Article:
How do women and men really fare financially when a marriage breaks down?
A new Life Course Centre Working Paper takes a broader and longer-term view of wealth changes for women and men across the marital dissolution process.
While previous research has linked marriage breakdown to a decline in income for women, there has been less attention on wider personal wealth as a measure of economic wellbeing. This can include costs – such as division of property at divorce, moving out of the marital home and into a new home, and legal expenses – which can vary depending on the stages of dissolution. Research to date has focused on either separation (split of a marital household into two single households) or divorce (legal termination of marriage). It is therefore unclear at what points of the process do men and women lose wealth.
The Life Course Centre Working Paper, ‘Marital Dissolution and Personal Wealth: Examining Gendered Trends across the Dissolution Process’, addresses this by examining wealth changes starting up to three years prior to separation until 15 years after legal divorce. The paper uses German panel data to investigate the wealth of men and women that had a marital dissolution between 2002 and 2017. It also splits overall personal wealth into a housing wealth component and more liquid financial wealth.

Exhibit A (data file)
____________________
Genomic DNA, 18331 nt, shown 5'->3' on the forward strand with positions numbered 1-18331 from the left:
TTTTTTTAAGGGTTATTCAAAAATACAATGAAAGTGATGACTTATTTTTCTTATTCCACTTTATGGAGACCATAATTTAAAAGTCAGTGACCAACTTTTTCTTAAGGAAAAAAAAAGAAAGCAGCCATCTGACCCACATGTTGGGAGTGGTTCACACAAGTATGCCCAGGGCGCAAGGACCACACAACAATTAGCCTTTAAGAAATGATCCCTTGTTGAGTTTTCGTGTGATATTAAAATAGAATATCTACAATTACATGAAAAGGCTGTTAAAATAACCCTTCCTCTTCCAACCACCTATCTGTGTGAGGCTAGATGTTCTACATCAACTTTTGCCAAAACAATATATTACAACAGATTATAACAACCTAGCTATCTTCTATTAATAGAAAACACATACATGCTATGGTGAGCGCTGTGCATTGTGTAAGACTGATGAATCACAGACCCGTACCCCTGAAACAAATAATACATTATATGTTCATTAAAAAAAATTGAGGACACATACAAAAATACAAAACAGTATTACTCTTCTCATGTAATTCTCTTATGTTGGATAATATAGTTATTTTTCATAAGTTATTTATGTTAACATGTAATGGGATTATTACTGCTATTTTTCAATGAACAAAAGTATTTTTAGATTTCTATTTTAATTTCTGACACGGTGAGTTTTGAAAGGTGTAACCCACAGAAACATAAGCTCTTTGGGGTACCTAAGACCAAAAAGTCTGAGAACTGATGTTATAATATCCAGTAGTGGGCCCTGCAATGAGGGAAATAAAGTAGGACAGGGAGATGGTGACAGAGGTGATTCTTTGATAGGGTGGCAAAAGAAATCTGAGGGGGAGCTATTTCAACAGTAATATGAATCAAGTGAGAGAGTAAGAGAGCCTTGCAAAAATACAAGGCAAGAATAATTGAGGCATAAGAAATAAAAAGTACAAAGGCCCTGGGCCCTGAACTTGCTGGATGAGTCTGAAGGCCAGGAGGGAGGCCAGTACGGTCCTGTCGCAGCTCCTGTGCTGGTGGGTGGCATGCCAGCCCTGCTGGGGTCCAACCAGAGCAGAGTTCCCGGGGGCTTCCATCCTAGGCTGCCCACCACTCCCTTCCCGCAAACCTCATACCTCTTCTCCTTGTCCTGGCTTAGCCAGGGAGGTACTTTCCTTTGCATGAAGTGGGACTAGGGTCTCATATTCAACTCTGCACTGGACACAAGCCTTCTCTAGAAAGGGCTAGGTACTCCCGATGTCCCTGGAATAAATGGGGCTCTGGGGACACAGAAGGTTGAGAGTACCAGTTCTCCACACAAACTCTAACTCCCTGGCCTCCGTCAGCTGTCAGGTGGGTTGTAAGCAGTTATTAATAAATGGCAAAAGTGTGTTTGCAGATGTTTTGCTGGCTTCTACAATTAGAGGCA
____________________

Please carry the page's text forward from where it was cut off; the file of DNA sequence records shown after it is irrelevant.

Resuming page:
The results show both men and women lose most of their wealth during separation, whereas the legal divorce does not lead to any additional wealth penalties. The separation penalty is mainly driven by declines in housing wealth. Financial wealth, as a smaller but more liquid aspect of overall wealth, already declined prior to separation. Wealth levels did not improve in the short-term after divorce for either men or women.
Overall, these findings demonstrate that both men and women experience critical wealth declines across the dissolution process, although men still hold more wealth than women at any time – emphasizing the stronger vulnerability of women’s economic wellbeing.
This Working Paper was published by Life Course Centre PhD student Nicole Kapelle in conjunction with Life Course Centre Director Professor Janeen Baxter of the Institute for Social Science Research (ISSR) at The University of Queensland (UQ). Nicole is currently a Research Associate at the Department of Social Sciences at Humboldt-Universität zu Berlin and a PhD candidate at UQ’s ISSR. Her research interests include family dynamics over the life course, wealth inequalities and gendered economic consequences of marital dissolution.
Read the full Working Paper here.